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It seems I can call a function without prototype and definition of it in C, and the compilation (no link) worked well. Link would work if the function is defined in other module which is passed to the link command. But the call site would assume every parameter passed to it is int type. Is there any documentation for this or any part of the C standard mentioned this behavior?

For example, below source file could be compiled without any problem in VC++ 2010.

// NoPrototype.c
// Compile it as cl.exe /c NoPrototype.c
int main()
  FakeFunction(1, 2, 3); // No definition for this function in this compilation unit.
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up vote 1 down vote accepted

Not having a declaration in scope is UB.

J.2 Undefined behavior

— For call to a function without a function prototype in scope where the function is defined with a function prototype, either the prototype ends with an ellipsis or the types of the arguments after promotion are not compatible with the types of the parameters (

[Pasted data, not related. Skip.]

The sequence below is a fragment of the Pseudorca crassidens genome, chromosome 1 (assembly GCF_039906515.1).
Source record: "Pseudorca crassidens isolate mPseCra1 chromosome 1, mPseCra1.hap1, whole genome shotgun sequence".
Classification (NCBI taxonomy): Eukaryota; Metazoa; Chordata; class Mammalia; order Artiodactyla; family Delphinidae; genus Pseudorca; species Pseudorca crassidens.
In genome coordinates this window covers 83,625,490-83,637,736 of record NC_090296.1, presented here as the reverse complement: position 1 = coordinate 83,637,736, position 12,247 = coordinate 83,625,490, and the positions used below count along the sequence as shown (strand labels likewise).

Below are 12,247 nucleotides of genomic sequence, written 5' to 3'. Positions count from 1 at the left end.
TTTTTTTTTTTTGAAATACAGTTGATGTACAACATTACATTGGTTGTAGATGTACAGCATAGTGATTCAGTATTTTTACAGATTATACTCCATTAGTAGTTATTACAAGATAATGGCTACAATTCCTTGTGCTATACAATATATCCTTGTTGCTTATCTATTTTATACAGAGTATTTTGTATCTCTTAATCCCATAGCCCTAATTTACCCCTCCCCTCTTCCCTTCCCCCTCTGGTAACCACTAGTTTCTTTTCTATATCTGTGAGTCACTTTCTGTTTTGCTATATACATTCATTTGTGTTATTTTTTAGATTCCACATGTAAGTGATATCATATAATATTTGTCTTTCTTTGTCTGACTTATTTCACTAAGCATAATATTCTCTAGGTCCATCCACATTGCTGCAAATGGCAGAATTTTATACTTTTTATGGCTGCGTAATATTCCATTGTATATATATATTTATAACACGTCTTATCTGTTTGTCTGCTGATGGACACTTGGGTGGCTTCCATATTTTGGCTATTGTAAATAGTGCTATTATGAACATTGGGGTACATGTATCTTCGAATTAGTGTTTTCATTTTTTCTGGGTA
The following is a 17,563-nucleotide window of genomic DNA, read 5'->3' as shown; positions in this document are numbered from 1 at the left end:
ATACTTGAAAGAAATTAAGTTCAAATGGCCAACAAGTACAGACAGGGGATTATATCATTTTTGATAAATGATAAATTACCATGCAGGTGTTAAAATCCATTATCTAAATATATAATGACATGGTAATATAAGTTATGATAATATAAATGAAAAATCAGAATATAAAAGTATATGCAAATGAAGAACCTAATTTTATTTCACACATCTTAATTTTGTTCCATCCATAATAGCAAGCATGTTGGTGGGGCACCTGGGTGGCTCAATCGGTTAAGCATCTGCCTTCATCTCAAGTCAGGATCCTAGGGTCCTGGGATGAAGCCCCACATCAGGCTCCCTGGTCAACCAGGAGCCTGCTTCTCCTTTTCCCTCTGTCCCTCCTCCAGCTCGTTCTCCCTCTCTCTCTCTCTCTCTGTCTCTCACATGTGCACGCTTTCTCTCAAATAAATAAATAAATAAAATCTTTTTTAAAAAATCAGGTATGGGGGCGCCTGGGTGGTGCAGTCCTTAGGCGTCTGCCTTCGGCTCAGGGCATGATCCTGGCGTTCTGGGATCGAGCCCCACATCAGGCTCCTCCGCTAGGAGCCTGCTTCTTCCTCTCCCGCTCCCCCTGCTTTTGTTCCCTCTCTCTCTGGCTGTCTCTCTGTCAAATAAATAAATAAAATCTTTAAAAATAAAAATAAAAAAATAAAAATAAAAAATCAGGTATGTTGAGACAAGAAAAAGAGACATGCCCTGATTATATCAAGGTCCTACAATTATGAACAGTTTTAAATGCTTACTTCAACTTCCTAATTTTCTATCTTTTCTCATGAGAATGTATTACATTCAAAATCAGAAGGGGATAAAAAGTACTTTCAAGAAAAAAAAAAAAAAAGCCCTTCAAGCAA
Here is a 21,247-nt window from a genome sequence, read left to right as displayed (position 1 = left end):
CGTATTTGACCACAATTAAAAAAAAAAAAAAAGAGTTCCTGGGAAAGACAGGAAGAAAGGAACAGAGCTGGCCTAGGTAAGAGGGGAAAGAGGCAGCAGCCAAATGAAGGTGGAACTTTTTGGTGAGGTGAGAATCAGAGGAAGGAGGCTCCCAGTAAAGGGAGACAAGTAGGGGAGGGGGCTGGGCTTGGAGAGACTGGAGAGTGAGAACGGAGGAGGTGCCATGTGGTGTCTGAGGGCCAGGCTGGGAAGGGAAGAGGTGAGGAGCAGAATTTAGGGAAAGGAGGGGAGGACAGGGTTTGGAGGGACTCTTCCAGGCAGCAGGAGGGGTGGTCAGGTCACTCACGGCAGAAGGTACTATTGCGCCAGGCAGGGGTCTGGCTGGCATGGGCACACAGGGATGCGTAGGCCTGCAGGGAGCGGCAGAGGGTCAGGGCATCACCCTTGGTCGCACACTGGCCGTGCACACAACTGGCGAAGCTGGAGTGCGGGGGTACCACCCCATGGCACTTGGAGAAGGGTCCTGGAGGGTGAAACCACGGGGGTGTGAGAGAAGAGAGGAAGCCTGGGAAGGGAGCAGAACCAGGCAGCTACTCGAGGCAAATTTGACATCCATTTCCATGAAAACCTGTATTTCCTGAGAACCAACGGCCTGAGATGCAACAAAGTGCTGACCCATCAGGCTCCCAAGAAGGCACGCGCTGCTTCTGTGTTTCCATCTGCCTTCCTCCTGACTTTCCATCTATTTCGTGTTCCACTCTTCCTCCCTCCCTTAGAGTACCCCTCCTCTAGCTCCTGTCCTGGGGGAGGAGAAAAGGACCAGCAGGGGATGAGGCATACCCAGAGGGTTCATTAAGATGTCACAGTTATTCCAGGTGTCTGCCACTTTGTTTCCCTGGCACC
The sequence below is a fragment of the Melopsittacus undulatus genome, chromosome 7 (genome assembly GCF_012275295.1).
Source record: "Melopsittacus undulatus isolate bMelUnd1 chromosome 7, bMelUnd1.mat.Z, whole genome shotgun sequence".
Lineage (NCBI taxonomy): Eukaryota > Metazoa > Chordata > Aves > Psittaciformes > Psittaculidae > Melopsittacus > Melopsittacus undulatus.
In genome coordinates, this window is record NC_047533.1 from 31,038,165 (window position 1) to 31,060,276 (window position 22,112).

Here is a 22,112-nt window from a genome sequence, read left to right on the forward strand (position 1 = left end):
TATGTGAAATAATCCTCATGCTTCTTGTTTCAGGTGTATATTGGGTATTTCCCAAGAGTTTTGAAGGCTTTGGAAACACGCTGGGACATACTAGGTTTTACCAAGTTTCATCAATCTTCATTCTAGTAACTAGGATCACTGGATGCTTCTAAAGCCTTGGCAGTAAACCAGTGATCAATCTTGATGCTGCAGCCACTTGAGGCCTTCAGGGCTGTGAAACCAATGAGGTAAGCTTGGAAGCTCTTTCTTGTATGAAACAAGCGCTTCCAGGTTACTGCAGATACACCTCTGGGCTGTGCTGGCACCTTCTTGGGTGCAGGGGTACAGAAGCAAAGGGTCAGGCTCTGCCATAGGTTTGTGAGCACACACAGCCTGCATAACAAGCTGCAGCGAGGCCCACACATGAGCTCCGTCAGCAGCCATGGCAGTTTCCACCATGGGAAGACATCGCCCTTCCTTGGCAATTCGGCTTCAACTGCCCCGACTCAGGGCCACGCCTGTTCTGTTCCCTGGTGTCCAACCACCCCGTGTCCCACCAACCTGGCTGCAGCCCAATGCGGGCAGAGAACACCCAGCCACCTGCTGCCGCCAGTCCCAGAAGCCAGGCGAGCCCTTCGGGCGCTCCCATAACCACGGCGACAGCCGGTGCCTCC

Comeau rejects your code

"ComeauTest.c", line 5: error: identifier "FakeFunction" is undefined
    FakeFunction(1, 2, 3); // No definition for this function in this compilation unit.

1 error detected in the compilation of "ComeauTest.c"
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It is only undefined behavior in the cases outlined in your quote. It is not undefined in the OP's case if FakeFunction's implementation takes three int arguments. – Pascal Cuoq Mar 8 '11 at 7:08
Yes, but how about FackFunction is defined with the right parameter (3 int) in other compilation unit? – Thomson Mar 8 '11 at 7:55

That is the way it worked in old, pre-standard C. It was (and is, pre C99) ok to have functions returning int and taking int parameters, without a prototype. It is your responsibility to make sure that is the way the function looks in some other .c file, including actually taking the number of parameters you have in each call.

This is the reason why functions like toupper is int toupper(int c);, not using char. It was originally used without a prototype, and that implicit interface got stuck!

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